Planta Med 2008; 74 - PA315
DOI: 10.1055/s-0028-1084313

Phytochemical and pharmacological characterization of plant extracts containing flavones with antidepressant activity

M Nöldner 1, K Schötz 1
  • 1Preclinical Research, Dr. Willmar Schwabe GmbH & Co. KG, Willmar-Schwabe-Str. 4, 76227 Karlsruhe, Germany

Screening throughput is an important requirement in the early phases of a drug discovery program because it determines the ability to evaluate a large number of compounds and, thereby, the discovery of new pharmaceuticals. The dominant drug discovery paradigm for synthetic drugs is the mechanism-based screening using in-vitro tests for the lead identification. This approach is a superior strategy for well-validated targets with defined mechanism of action, but has limitations for the development of symptomatic treatments in indications with an unclear or multifactorial aetiology. In this cases a screening approach, based on biological efficacy in a disease model, seems to be more rewarding because it can identify compounds with novel or unknown modes of action. However, the limitation of this strategy is the low screening capacity because most of the disease models are time consuming in-vivo tests.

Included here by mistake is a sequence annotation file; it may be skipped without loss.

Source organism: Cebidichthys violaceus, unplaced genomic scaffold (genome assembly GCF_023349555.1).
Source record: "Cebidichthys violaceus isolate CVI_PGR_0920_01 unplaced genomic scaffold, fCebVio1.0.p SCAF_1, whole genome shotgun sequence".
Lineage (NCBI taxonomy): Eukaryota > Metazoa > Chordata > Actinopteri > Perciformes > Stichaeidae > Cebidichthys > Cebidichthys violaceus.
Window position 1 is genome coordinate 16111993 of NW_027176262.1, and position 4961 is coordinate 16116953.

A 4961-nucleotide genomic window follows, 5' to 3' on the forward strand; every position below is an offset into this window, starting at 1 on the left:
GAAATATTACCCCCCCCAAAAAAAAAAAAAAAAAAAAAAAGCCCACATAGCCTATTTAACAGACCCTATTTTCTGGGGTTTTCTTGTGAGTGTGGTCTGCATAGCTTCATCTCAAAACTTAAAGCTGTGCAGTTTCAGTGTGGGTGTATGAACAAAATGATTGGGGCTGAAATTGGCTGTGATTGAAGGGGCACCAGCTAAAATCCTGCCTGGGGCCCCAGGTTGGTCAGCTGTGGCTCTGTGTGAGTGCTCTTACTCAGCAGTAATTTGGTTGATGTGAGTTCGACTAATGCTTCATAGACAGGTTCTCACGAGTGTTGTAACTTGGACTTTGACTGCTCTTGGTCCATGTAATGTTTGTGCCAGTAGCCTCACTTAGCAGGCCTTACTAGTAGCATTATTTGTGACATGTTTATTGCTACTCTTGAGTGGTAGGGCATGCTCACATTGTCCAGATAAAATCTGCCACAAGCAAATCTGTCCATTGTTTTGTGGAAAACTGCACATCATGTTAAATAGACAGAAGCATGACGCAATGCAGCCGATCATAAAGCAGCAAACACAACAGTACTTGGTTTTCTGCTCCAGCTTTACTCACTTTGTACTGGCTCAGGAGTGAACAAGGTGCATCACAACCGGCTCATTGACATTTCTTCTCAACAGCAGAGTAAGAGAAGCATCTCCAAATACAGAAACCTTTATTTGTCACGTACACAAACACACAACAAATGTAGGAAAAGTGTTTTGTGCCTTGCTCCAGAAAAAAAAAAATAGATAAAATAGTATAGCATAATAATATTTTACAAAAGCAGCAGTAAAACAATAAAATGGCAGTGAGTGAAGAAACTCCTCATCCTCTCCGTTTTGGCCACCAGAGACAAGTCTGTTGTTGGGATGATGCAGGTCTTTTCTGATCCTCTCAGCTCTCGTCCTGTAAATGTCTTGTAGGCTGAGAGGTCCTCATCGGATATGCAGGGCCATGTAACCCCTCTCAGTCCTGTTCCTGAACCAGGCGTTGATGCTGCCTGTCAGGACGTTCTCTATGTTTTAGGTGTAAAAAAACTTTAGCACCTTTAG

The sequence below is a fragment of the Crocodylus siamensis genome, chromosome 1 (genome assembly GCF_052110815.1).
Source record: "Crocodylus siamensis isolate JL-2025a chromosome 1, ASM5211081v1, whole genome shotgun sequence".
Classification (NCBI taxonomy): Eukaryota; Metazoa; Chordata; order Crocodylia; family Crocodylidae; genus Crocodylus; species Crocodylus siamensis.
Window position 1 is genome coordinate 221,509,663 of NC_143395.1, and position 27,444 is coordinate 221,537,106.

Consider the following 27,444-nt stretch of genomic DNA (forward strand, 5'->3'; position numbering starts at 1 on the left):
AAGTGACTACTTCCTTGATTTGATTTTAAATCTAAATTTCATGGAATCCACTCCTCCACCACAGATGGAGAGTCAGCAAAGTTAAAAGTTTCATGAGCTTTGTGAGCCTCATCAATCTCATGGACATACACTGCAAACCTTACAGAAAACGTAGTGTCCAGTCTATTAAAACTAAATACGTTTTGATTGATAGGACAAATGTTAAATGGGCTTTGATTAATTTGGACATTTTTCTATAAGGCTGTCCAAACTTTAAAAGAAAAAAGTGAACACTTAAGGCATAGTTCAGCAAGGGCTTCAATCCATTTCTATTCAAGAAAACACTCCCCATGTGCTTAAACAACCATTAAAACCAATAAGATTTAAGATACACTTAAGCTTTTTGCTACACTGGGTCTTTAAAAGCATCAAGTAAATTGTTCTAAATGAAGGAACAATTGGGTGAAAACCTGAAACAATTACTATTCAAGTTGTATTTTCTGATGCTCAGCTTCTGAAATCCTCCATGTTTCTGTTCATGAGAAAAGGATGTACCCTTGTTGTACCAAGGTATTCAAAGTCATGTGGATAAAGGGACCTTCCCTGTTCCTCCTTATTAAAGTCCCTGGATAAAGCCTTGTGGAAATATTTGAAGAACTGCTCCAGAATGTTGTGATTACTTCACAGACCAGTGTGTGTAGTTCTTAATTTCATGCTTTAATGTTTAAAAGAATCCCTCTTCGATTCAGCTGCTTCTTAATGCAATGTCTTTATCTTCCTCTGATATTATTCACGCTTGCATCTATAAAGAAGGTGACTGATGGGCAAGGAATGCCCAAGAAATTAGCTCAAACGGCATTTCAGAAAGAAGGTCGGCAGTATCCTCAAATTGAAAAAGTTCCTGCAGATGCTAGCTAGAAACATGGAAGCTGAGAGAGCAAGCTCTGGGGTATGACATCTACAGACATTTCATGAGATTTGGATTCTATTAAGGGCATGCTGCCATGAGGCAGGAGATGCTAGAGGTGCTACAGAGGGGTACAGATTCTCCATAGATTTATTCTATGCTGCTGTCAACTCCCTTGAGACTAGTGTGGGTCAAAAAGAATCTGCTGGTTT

Aim of our investigation was the development of a new antidepressant plant extract based on the content of flavone glycosides with demonstrated antidepressant activity like hyperosid, isorhamnetin or rutin. As disease model we used the rat „forced swimming test“ (FST) with a treatment period of 9-days. Selection of extracts was based on the analysis of chromatograms by gradient HPLC of raw extracts and its acidic hydrolysates. The quantification of the formed aglycons (quercetin, isorhamnetin and kaempferol) in combination with an interesting glycoside pattern established a priority list for testing. Evaluation of 279 total extracts, 355 special extracts and 321 hydrolysats of methanol extracts lead to the selection of 32 extracts for in-vivo testing. Although all the tested extracts contained high amounts of flavonoids described to be effective in the FST only twelve of the 32 extracts were found to be active in our hands. There was no correlation between the concentration of single flavonoids and the efficacy in the FST test. Thus, it seems that the different spectrum of flavonoid glycosides in combination with other ingredients is responsible for the efficacy in the FST or that different flavonoids act synergistically in this animal model.